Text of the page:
[Album Review] Wild Child – Expectations
- Posted on February 13, 2018 at 10:00 AM by Mark Stoneman
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- [Album Review] Wild Child – Expectations - February 13, 2018
Wild Child are something of a wonderful find. Since their inception in 2010, the Austin, Texas group has steadily been capturing the hearts of a rapidly expanding audience, their beautiful, crooning indie-pop vocals and enthralling, organic acoustic instrumentation spanning three studio efforts, helmed by lead vocalist’s Kelsey Wilson and Alexander Beggins. It’s to their credit that the group’s gorgeous incandescence has remained so charmingly attractive throughout their still young career, capturing the attention of producer Ben Kweller, and signing with Dualtone Records in April 2015, while gradually expanding their sound with additional pop elements in 2015 release, Fools.
With Wild Child’s fourth effort, Expectations, the group opens things with familiar territory; introductory track ‘Alex’ establishes the perky acoustic instrumentals and Wilson/Beggins dynamic so appropriate to the group’s style, before easing casually into ‘Eggshells’ gentle saunter, while ‘Back & Forth’ kicks things into a more upbeat, jazz-inspired backbone. In terms of actual impact, it’s a satisfactory start to the proceedings, albeit perhaps a little too safe; all three are fine, well produced tracks, but familiar ground is certainly being treaded and it really isn’t until ‘Think It Over’ hits that Expectations’ limited personality really starts to emerge.
Gearing itself towards more contemporary pop influences, while embellished with groovy funk-esque guitar riffage, ‘Think It Over’ keeps things gracefully moving along, while moodier strings and brass elements are peppered throughout. Lyrically, the track cautiously explores the intimate uncertainty of fresh perspective in the face of a failed relationship, alongside the tentative steps forward, and temptation to step back;
“Well, damn, I think it’s done.
Take it back, turn around, I start all over again.
He’ll start to pack up, and she’ll pretend she’s sorry.
‘Wait babe, can’t we be friends?’”
Continuing onwards through Expectations, much of the instrumentation still grounds itself in already established territory, but some far larger ideas and sounds than previous efforts do sometimes come into play, such as the slow-burning titular ‘Expectations’. The track builds gradually from an already confident stride to a final explosive leap forward, huge percussion and distorted Kelsey Wilson vocals roaring furiously in the final crescendo, accompanied by a subdued, underlying lead guitar section.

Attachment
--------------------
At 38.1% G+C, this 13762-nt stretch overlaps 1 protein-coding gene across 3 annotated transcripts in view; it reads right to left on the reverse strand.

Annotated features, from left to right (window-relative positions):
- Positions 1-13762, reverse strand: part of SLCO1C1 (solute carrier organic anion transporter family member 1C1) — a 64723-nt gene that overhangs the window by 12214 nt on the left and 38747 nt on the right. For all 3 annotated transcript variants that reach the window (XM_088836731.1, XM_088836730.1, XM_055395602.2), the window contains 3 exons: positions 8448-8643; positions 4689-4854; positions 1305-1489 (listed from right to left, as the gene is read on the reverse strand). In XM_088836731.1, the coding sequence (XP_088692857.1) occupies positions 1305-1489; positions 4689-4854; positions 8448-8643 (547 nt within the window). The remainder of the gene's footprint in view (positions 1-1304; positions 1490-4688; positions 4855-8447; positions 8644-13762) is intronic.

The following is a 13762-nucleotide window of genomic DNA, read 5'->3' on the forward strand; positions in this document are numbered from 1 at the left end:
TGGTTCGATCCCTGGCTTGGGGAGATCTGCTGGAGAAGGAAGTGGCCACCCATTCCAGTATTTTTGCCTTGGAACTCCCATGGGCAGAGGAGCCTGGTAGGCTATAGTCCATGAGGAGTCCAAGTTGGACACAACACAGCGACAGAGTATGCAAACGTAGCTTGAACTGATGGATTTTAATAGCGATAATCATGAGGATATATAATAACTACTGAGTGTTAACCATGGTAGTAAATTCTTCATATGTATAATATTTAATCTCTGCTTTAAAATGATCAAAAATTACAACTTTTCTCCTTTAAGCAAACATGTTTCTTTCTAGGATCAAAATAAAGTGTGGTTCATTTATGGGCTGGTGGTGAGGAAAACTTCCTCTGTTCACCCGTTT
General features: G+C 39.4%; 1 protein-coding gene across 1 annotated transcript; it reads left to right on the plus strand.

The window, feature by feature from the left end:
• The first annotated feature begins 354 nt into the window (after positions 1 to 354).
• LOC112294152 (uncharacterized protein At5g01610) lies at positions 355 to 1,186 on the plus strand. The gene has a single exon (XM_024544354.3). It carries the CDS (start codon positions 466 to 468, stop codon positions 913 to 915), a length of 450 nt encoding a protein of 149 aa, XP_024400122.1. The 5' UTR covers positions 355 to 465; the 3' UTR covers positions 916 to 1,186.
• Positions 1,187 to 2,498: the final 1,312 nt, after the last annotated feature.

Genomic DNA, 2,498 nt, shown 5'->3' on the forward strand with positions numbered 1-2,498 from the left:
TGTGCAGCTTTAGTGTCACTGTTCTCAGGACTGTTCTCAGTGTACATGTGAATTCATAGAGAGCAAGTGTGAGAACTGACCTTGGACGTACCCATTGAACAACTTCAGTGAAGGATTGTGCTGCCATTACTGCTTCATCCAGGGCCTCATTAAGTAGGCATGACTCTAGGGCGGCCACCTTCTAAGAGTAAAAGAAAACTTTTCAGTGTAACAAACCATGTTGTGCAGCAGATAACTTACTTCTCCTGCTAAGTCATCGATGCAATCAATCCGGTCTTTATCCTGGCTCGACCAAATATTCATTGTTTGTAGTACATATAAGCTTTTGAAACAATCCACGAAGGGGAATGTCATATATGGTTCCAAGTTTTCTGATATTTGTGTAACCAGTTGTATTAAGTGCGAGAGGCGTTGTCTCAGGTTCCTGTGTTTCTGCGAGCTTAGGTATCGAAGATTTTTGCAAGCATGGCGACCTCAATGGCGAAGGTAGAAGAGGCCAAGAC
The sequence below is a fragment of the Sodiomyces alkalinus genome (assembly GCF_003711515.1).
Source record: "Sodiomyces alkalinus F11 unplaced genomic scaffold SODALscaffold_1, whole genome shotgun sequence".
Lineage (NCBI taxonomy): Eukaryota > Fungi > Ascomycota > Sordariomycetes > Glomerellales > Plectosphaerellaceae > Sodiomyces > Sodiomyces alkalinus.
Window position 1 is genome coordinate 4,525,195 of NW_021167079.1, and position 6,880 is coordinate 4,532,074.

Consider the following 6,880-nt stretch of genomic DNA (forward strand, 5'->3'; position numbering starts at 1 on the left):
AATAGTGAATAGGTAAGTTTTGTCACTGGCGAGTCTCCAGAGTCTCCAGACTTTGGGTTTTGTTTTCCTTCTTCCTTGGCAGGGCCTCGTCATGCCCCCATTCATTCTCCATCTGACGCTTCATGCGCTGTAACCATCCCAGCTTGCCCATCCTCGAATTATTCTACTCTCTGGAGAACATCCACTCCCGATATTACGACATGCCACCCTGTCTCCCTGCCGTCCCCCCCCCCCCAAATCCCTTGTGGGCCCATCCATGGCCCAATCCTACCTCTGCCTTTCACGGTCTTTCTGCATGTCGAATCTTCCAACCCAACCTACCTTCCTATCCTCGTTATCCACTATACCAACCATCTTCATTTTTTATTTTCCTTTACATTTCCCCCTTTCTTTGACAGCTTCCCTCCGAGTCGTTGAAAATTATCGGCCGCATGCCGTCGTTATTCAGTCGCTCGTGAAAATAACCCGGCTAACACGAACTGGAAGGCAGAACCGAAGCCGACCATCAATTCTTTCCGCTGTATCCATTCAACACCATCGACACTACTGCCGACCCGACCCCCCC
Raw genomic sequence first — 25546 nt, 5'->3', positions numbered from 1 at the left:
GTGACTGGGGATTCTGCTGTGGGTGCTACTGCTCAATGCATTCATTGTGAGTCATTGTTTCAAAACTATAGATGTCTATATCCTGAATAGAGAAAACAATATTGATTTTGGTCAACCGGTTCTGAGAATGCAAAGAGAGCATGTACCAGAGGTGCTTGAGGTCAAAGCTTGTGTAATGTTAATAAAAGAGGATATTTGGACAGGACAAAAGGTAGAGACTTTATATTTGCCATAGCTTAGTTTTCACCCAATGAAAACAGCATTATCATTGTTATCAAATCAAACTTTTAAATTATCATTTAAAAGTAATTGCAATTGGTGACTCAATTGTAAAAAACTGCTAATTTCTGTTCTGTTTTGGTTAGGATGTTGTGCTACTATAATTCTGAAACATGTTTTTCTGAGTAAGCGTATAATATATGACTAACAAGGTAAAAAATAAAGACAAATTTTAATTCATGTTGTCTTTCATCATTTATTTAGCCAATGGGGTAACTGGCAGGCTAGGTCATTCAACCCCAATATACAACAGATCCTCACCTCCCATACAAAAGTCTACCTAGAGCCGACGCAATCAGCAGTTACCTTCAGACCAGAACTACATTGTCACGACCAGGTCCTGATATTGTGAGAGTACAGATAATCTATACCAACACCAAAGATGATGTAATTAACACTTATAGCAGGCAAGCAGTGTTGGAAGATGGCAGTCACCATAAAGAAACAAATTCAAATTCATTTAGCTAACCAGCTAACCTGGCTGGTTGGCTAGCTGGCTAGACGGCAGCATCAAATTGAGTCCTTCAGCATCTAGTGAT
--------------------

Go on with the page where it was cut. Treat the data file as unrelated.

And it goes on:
On a more reserved level, the beautifully haunting, acoustic-driven ‘Sinking Ship’ stands easily as a gorgeous highlight for the record; with Wilson’s delicate delivery of “feel like wasting time with you, see the rising tide, know it’s only a matter of time”, the track gently drifts by until finally entering a section of eerie submerged ambiance, similar to the claustrophobic nature of being underwater. Another fantastic use of atmosphere comes in the form of ‘My Town’, opening in a warm, dramatic fashion into a massive bassline and electric guitar drenched in reverb, the track steadily builds into a huge chorus, and Kelsey Wilson’s retaliatory deliverance of one of Expectation’s most captivating vocal performances;
“Take it back, burn it down – oh you bring your body bag
I know you’re right, just hurts my pride – because I gave you all I had.”
Unfortunately, despite some truly spectacular moments, Expectations’ greatest weakness is one of simple complacency; sure, ‘The One’ is pretty and ‘Alex’ is charming enough, and ‘Follow Me’ is undeniably beautiful in its own right, few moments on the album stand out to meet the same calibre of ‘Sinking Ship’, ‘Think It Over’ or ‘Expectations’. While there isn’t any truly poor material to be found on Expectations, a sense of the band perhaps being a little too comfortable in their own skin, alongside a slightly overlong running time at 48 minutes, renders Wild Child’s fourth effort something perfectly listenable, yet falling short of the mark when it could have been so much more.